MANAGUA, Nicaragua -- President Daniel Ortega's government has carried out sweeping arrests of his top challengers in the November elections, in a sharp escalation of political repression in Nicaragua.
Two of the presidential hopefuls were arrested Tuesday -- Felix Maradiaga, an academic and political activist, and Juan Sebastian Chamorro, an economist. Over the past week, two others, Arturo Cruz and Cristiana Chamorro, were also detained. The roundup of opposition figures represented a clear challenge to President Joe Biden's administration, occurring as Vice President Kamala Harris was visiting the region to promote good governance and find solutions to unauthorized migration.
Geoff Thale, president of the Washington Office on Latin America, an advocacy group, said the arrests were a signal to the Biden administration -- "a message that plays to nationalist sentiment in the region, that the gringos aren't going to push us around."
The Chamorros are cousins and belong to the most storied political family in Nicaragua. Cristiana's mother, Violeta Chamorro, defeated Ortega in the presidential race in 1990, ending the 11-year reign of the Sandinista movement that had triumphed in a 1979 revolution.
The Biden administration has continued a yearslong U.S. policy of slapping financial sanctions on senior Nicaraguan political and security officials -- including Vice President Rosario Murillo, Ortega's wife -- in response to what Washington calls corruption and the dismantling of democratic institutions. But the measures have had little impact.
The State Department denounced the arrests of the presidential hopefuls. "The broadening crackdown on Nicaragua political and civil society leaders tonight, including the arrest of Jschamorrog and many others, calls for an urgent international response," tweeted Julie Chung, the acting assistant secretary for Western Hemisphere affairs, using Chamorro's Twitter handle. "The Ortega Regime is responsible for the welfare of detainees. They should be released immediately."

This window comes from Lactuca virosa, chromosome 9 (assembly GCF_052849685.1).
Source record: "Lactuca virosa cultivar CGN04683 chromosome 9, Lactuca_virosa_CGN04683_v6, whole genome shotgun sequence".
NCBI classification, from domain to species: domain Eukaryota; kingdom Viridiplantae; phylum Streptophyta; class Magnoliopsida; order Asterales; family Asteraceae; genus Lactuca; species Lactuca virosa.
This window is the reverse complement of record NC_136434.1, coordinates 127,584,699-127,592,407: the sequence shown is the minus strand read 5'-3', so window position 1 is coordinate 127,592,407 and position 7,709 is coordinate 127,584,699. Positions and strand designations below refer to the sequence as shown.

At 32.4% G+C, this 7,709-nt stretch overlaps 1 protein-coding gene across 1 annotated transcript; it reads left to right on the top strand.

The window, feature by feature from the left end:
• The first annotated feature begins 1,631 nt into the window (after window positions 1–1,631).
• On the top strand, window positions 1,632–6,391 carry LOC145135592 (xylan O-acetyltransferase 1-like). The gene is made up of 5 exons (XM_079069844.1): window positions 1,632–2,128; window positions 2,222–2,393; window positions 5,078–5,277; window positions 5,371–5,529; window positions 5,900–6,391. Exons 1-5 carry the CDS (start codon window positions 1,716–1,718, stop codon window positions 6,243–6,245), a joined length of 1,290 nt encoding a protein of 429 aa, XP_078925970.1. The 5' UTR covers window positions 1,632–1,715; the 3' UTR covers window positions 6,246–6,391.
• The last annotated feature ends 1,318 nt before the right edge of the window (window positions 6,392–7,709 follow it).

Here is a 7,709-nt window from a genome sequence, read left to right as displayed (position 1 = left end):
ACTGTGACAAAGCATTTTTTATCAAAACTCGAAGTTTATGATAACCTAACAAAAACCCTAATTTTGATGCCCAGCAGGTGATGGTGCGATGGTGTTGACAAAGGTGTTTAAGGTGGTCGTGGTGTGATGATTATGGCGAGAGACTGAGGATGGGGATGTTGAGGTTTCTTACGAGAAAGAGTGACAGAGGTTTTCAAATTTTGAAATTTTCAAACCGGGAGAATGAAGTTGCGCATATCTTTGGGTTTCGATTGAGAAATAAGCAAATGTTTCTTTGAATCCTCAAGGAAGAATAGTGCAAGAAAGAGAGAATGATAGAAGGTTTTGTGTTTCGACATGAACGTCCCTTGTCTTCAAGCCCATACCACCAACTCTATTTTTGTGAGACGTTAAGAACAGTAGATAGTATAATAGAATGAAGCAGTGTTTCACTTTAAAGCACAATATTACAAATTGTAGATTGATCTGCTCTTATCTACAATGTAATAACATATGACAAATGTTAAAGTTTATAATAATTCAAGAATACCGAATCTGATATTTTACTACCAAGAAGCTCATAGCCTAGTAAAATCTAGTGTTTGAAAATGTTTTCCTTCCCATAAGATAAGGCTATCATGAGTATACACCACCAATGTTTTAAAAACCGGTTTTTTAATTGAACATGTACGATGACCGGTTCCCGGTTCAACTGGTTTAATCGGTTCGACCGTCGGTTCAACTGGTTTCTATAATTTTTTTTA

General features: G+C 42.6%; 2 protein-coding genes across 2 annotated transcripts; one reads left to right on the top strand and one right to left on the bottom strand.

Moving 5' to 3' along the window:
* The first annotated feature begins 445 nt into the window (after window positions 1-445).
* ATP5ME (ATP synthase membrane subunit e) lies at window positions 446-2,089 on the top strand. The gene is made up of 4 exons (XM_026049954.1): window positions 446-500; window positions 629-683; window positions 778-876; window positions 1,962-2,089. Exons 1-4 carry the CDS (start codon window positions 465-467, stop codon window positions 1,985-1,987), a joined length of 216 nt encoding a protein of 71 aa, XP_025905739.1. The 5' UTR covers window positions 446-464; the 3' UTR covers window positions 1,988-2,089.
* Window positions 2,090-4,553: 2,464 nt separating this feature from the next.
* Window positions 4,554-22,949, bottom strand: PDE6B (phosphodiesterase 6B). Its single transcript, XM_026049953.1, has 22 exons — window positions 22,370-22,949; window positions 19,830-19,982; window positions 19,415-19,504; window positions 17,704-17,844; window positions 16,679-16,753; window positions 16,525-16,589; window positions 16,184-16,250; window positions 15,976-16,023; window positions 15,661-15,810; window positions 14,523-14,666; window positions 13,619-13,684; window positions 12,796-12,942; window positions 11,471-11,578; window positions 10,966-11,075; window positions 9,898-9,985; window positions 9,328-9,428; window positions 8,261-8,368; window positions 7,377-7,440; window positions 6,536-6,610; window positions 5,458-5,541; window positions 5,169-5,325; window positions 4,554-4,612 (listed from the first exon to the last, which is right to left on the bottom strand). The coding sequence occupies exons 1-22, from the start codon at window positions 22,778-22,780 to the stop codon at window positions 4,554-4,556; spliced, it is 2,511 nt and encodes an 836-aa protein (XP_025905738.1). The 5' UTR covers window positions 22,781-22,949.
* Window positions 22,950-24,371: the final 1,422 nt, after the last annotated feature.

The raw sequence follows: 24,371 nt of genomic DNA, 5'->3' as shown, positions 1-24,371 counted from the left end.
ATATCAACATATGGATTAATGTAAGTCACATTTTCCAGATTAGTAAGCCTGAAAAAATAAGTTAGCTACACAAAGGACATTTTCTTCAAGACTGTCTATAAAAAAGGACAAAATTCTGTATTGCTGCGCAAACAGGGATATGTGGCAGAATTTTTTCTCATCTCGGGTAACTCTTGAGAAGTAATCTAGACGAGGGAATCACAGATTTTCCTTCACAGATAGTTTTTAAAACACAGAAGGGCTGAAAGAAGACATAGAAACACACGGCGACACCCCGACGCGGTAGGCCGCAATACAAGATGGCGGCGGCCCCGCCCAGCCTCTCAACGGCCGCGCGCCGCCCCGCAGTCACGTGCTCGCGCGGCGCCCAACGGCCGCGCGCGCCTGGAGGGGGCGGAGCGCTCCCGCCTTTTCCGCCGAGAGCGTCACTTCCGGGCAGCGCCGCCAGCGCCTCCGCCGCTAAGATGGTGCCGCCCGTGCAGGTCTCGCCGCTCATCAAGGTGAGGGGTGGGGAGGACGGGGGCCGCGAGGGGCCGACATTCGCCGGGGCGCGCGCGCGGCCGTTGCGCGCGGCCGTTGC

Maradiaga, 44, was detained after being summoned for questioning Tuesday morning by the federal prosecutor's office. Police said in a statement that he was being investigated for allegedly inciting foreign interference in Nicaragua's affairs, "asking for military intervention and organizing terrorist acts with financing from foreign powers."
Maradiaga, a center-left politician, dismissed the allegations. "This is a political case," he told reporters, shortly before his detention. "What we have done is fight alongside the Nicaraguan people, and we will continue to do so."
Later Tuesday, police arrested Juan Sebastian Chamorro, 49, at his home in Managua, the capital. He was detained for "acts that undermine the independence, the sovereignty and the self-determination" of Nicaragua, said a police statement. Among his alleged misdeeds, it said, was "applauding the imposition of sanctions" on the country.
The police had earlier announced that they planned to summon Chamorro for questioning.
In a video released late Tuesday, the pro-democracy activist said he would "never accept any charge of treason from a dictatorship that has sold out Nicaragua." He assured citizens that he would be fine, adding: "This is a good fight, for good causes. Let's not let a criminal dictatorship take away our rights any longer."
Authorities have also opened a treason investigation into Cruz, a former Nicaraguan ambassador who broke with Ortega and was detained Saturday. He was ordered jailed for three months while the probe is underway. Cristiana Chamorro, the leading candidate, according to polls, is under house arrest over allegations of money laundering. She and Cruz say they are innocent.
The arrests come after a series of measures against the opposition taken by Ortega's government and its allies in recent months, including passing a law allowing authorities to disqualify candidates as "traitors to the homeland."